But instead, his friend said, “What are you complaining about? He’s no worse than any of the others, and he has promised things to you. Don’t you understand about politics? If he hadn’t gotten elected, someone equally as perfidious but who we didn’t like, would be there. Someone not of our tribe! Don’t whine and cry about it—be a man!”
Then the voter, who was seriously disheartened, walked along a bit farther until he saw a limping man with an elderly, gray-muzzled dog on a leash. “My dear fellow, I appeal to your integrity as a voter and a citizen. Please, if you would, please tell this politician to own up to his obligations to his constituency. After all, I voted for him, and I convinced my friends to vote for him as well. Now he not only appears to be a liar, but worse, he is reneging on his promises to me.”
But the man walking the dog looked at him scornfully. “You are a credulous fool to expect anything from that politician! The man is not only a serial liar, but he is also a thief. Look at poor old Barney, here. He’s in a bad way and hasn’t got long left in this mortal world, good faithful fellow that he is. That very politician promised to raise a lot of money for Barney so I could take him to a veterinarian. I know that he raised the money, a bundle of it, but when I went to collect it to pay the vet bill, first he said that that he couldn’t pay me because his checkbook had been stolen, and when I went back a second time he denied ever having seen the money. You are a fool to believe anything that he says!”
The voter, now even sadder and more disillusioned, saw another man that he knew, also a constituent who he had convinced to vote for the politician. He explained the situation to him in minute detail, and asked for his opinion.
“My dear naive fellow,” said the man, “how incredibly silly you are to actually expect to redeem something tied to any political promise, and when it comes to this politician, well, expect nothing! Everyone knows that he has proven himself many times over to be a fabulist, a liar and a charlatan! I knew that when I voted for him, but you were very convincing and everyone else seemed to be voting for him as well, so I went along with the herd. It’s just the way of democracy, don’t you know?”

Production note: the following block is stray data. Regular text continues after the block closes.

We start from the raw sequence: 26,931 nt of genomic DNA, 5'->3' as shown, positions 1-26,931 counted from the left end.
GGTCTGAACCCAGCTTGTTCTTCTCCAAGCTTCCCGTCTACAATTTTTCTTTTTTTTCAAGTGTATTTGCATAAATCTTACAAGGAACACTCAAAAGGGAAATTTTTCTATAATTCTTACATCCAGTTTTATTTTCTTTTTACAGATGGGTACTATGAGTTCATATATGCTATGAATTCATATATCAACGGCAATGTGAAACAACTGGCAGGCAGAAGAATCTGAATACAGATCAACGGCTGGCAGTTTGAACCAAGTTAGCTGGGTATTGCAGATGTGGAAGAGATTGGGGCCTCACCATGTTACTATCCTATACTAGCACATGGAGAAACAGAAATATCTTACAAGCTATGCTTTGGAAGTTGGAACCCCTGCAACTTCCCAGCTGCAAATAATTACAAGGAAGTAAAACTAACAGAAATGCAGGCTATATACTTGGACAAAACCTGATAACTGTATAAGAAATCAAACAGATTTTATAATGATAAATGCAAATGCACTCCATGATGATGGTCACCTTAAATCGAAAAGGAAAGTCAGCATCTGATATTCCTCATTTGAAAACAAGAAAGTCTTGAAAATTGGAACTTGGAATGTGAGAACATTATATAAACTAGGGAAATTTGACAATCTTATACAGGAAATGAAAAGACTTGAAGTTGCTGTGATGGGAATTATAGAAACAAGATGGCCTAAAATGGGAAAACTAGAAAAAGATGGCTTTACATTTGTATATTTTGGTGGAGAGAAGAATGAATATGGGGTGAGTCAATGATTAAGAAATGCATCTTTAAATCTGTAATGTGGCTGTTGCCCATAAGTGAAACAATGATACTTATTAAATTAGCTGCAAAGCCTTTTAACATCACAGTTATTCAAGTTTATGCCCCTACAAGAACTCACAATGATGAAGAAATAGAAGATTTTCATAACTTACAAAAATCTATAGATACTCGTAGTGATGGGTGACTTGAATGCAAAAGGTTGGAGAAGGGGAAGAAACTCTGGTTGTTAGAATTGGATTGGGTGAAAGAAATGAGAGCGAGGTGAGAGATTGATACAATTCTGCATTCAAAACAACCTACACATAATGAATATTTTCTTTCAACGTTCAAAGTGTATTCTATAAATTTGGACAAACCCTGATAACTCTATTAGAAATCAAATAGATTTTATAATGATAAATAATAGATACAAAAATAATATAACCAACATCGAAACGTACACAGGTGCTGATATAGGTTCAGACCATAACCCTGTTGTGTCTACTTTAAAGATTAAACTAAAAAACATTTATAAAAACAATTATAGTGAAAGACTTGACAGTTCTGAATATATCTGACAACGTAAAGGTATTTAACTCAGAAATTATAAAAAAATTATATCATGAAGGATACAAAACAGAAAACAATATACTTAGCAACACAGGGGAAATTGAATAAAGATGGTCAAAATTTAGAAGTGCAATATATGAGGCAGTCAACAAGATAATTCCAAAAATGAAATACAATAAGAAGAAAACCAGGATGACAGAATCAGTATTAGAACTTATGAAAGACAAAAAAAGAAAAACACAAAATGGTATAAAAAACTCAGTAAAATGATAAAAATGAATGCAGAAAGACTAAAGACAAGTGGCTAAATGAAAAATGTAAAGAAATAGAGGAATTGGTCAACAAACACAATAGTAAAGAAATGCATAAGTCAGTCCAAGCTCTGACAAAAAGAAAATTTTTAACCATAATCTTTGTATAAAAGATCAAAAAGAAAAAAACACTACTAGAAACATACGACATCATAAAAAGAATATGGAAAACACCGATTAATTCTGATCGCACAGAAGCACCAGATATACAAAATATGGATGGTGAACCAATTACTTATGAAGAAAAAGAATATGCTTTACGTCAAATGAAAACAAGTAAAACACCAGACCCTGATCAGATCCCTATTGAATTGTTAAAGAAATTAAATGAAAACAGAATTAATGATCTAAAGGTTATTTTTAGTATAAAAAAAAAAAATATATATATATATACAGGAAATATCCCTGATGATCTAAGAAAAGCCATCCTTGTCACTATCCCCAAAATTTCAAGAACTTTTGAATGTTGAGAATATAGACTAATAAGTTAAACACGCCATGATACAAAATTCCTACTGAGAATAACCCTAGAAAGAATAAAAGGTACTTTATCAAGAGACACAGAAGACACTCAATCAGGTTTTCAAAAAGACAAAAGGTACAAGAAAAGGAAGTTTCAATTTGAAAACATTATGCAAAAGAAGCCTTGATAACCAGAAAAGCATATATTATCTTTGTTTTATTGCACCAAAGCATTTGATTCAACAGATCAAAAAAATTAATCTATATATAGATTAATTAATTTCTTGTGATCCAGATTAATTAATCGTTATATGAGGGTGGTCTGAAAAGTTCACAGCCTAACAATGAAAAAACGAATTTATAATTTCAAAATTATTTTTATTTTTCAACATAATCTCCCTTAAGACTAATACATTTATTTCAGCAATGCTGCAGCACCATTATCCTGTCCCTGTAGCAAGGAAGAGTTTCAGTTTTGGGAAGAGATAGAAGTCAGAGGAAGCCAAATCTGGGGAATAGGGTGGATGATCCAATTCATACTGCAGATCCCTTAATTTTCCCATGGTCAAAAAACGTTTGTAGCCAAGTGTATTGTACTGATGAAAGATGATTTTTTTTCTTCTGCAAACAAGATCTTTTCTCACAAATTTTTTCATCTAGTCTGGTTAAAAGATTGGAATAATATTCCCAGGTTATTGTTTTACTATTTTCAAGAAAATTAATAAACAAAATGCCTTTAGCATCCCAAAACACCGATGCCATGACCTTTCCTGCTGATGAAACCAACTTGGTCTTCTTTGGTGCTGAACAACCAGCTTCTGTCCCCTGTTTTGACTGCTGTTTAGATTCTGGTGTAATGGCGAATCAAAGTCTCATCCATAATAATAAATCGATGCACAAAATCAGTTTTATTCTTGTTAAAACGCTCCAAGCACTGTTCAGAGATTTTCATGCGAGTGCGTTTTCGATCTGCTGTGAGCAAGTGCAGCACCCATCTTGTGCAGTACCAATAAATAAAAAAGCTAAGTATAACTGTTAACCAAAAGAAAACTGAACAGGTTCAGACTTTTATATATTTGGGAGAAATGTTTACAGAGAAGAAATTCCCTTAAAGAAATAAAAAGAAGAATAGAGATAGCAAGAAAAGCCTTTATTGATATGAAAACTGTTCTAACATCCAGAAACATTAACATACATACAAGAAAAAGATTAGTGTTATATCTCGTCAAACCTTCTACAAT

Hearing yet another negative testimonial, the voter turned back wretchedly, his heart having fallen off the balcony into the lowest depths of despair. On his way back to his house to ponder what he might try next, he met a journalist from the national news media. The journalist called out to him, “Why, whatever is the matter, Mr. voter? Is something bothering you? You look completely downcast, lower than whale excrement, if I may say so. How can I be of help?”
The voter told him all that had taken place. “How very interesting, but also somewhat confusing,” said the journalist, when the voter had related the story highlighting the gross deception of the politician. “Would you mind telling me that all over again? And spare no detail. I can’t make heads or tails of what you are telling me. We do live in a democracy, after all, and things work in a certain way. But, no one is above the law in this country and if he has committed a crime, he must be made to pay for it.”
The voter told the story all over again, in even greater detail, but the journalist shook his head in a distracted sort of way and said that he still could not understand, and would have to do some investigation to establish the facts.
“It’s very strange,” said the journalist. “It’s also curious, because so many of our tribe have given this politician the benefit of doubt. I suggest that we go to his very office and I will interview him to get his side of the story. Then I shall be able to give my opinion, and write about it.”
So they travelled to the politician’s government office, where the politician was waiting for the voter, sharpening his wits and preparing his story.